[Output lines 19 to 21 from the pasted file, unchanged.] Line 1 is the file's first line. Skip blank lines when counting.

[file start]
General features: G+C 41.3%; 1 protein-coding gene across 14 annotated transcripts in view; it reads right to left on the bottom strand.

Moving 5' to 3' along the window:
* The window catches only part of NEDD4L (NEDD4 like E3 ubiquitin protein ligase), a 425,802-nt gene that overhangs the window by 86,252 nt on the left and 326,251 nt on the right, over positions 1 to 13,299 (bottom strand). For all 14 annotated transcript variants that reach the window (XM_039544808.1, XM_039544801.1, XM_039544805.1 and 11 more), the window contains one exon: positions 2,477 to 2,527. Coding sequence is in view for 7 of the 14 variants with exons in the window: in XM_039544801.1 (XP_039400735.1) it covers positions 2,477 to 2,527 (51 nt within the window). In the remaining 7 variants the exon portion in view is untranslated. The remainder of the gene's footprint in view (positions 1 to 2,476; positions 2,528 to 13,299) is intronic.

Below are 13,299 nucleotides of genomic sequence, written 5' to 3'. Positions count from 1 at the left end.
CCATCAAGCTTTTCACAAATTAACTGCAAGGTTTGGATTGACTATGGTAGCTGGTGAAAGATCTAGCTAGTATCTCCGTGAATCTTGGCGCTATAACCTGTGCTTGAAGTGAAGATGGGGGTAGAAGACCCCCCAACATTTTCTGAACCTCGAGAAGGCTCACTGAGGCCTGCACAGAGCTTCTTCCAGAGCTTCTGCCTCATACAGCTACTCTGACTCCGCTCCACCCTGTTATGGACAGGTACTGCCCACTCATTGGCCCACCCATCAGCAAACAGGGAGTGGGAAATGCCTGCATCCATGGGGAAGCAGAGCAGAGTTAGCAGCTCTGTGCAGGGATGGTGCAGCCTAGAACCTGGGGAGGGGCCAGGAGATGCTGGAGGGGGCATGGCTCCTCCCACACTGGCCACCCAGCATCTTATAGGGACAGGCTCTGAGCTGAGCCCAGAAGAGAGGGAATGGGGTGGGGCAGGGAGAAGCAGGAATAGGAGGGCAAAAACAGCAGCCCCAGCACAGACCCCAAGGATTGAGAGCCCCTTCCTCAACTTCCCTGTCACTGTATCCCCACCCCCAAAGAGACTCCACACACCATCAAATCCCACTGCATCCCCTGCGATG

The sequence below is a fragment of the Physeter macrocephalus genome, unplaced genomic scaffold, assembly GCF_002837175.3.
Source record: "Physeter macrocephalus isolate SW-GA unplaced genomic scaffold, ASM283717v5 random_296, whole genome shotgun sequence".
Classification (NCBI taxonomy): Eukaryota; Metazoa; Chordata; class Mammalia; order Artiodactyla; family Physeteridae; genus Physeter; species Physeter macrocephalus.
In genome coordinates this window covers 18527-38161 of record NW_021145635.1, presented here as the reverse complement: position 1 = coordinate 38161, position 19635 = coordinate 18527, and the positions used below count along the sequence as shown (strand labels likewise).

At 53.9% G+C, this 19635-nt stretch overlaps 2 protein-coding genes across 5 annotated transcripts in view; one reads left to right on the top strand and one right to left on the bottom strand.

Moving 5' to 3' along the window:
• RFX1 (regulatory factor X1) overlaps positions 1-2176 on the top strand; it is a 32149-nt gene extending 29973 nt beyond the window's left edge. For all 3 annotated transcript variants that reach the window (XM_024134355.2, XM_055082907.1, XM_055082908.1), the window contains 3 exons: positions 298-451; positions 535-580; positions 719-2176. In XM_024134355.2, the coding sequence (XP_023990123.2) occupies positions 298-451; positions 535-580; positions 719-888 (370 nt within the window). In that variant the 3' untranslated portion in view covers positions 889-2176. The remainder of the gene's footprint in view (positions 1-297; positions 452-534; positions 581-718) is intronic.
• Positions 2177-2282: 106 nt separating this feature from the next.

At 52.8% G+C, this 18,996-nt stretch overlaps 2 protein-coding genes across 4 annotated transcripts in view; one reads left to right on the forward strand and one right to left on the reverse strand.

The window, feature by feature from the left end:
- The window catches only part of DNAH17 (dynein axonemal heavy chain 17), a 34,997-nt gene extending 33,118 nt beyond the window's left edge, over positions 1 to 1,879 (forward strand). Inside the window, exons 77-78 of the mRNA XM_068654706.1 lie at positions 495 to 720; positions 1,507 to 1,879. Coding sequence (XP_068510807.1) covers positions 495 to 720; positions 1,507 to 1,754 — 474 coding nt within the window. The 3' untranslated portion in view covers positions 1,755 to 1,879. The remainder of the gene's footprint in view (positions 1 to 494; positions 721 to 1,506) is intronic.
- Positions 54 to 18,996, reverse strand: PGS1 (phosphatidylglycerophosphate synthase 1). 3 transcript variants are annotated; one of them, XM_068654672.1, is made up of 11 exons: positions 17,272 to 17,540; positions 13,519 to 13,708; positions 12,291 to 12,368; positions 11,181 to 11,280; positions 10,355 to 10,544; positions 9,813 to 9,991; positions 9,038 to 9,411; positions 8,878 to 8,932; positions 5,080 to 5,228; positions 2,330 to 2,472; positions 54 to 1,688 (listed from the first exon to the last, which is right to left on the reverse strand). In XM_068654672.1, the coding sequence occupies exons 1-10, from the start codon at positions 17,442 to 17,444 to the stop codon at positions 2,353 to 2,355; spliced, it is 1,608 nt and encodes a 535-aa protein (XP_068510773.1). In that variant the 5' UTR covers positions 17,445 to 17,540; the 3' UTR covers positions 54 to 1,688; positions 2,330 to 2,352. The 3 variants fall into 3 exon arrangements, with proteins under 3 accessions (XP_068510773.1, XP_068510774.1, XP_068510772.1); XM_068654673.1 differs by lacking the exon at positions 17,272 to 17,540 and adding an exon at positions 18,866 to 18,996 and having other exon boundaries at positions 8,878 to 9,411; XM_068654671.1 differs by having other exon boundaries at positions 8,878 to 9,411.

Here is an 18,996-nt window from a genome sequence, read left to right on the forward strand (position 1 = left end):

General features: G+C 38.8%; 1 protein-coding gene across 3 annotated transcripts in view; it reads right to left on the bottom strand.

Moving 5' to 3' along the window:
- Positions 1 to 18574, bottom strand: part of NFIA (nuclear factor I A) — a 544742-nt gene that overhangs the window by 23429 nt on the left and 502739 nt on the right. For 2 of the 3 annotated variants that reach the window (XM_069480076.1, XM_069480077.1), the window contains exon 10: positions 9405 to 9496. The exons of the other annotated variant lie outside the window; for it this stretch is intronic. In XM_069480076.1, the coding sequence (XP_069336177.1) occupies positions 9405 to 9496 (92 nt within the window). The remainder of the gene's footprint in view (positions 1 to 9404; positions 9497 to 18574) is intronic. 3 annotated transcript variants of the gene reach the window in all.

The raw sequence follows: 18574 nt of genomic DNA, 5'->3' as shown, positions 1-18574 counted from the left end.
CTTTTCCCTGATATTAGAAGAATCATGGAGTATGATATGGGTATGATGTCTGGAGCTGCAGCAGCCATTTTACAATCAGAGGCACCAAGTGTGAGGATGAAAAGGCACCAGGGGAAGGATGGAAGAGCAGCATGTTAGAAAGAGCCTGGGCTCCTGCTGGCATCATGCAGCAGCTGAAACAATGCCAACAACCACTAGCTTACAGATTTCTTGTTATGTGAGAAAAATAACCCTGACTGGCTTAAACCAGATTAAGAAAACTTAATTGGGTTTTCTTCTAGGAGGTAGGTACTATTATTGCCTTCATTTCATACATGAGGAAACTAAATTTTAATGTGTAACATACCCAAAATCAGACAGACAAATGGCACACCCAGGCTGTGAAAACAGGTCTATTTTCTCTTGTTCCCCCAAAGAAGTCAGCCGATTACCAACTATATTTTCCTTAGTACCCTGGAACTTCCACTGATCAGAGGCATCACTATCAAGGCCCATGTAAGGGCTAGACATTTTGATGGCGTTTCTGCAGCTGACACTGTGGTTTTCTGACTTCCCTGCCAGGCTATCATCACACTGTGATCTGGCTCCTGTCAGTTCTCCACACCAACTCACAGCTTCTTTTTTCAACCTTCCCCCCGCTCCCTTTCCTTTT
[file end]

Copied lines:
General features: G+C 38.8%; 1 protein-coding gene across 3 annotated transcripts in view; it reads right to left on the bottom strand.

Moving 5' to 3' along the window:
- Positions 1 to 18574, bottom strand: part of NFIA (nuclear factor I A) — a 544742-nt gene that overhangs the window by 23429 nt on the left and 502739 nt on the right. For 2 of the 3 annotated variants that reach the window (XM_069480076.1, XM_069480077.1), the window contains exon 10: positions 9405 to 9496. The exons of the other annotated variant lie outside the window; for it this stretch is intronic. In XM_069480076.1, the coding sequence (XP_069336177.1) occupies positions 9405 to 9496 (92 nt within the window). The remainder of the gene's footprint in view (positions 1 to 9404; positions 9497 to 18574) is intronic. 3 annotated transcript variants of the gene reach the window in all.